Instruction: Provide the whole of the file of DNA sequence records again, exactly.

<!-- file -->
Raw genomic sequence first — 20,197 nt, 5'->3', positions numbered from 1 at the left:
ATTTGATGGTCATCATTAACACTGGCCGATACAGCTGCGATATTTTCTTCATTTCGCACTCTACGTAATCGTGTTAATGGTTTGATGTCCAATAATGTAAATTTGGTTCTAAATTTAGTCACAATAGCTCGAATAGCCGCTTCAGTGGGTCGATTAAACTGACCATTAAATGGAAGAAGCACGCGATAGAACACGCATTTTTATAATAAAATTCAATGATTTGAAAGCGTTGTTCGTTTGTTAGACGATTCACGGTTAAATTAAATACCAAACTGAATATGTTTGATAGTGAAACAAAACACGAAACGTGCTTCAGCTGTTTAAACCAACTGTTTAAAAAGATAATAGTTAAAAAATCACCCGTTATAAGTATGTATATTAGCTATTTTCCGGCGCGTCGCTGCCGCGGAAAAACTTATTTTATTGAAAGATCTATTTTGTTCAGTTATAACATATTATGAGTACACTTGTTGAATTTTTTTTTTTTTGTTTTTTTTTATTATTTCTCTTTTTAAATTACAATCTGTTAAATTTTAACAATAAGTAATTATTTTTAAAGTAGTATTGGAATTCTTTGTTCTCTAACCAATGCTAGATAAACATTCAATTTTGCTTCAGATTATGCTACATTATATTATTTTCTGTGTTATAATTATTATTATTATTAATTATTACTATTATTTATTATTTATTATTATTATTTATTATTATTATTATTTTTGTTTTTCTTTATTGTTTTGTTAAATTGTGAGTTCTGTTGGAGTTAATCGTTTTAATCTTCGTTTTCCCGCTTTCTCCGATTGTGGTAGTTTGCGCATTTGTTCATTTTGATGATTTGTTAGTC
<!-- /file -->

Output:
Raw genomic sequence first — 20,197 nt, 5'->3', positions numbered from 1 at the left:
ATTTGATGGTCATCATTAACACTGGCCGATACAGCTGCGATATTTTCTTCATTTCGCACTCTACGTAATCGTGTTAATGGTTTGATGTCCAATAATGTAAATTTGGTTCTAAATTTAGTCACAATAGCTCGAATAGCCGCTTCAGTGGGTCGATTAAACTGACCATTAAATGGAAGAAGCACGCGATAGAACACGCATTTTTATAATAAAATTCAATGATTTGAAAGCGTTGTTCGTTTGTTAGACGATTCACGGTTAAATTAAATACCAAACTGAATATGTTTGATAGTGAAACAAAACACGAAACGTGCTTCAGCTGTTTAAACCAACTGTTTAAAAAGATAATAGTTAAAAAATCACCCGTTATAAGTATGTATATTAGCTATTTTCCGGCGCGTCGCTGCCGCGGAAAAACTTATTTTATTGAAAGATCTATTTTGTTCAGTTATAACATATTATGAGTACACTTGTTGAATTTTTTTTTTTTTGTTTTTTTTTATTATTTCTCTTTTTAAATTACAATCTGTTAAATTTTAACAATAAGTAATTATTTTTAAAGTAGTATTGGAATTCTTTGTTCTCTAACCAATGCTAGATAAACATTCAATTTTGCTTCAGATTATGCTACATTATATTATTTTCTGTGTTATAATTATTATTATTATTAATTATTACTATTATTTATTATTTATTATTATTATTTATTATTATTATTATTTTTGTTTTTCTTTATTGTTTTGTTAAATTGTGAGTTCTGTTGGAGTTAATCGTTTTAATCTTCGTTTTCCCGCTTTCTCCGATTGTGGTAGTTTGCGCATTTGTTCATTTTGATGATTTGTTAGTC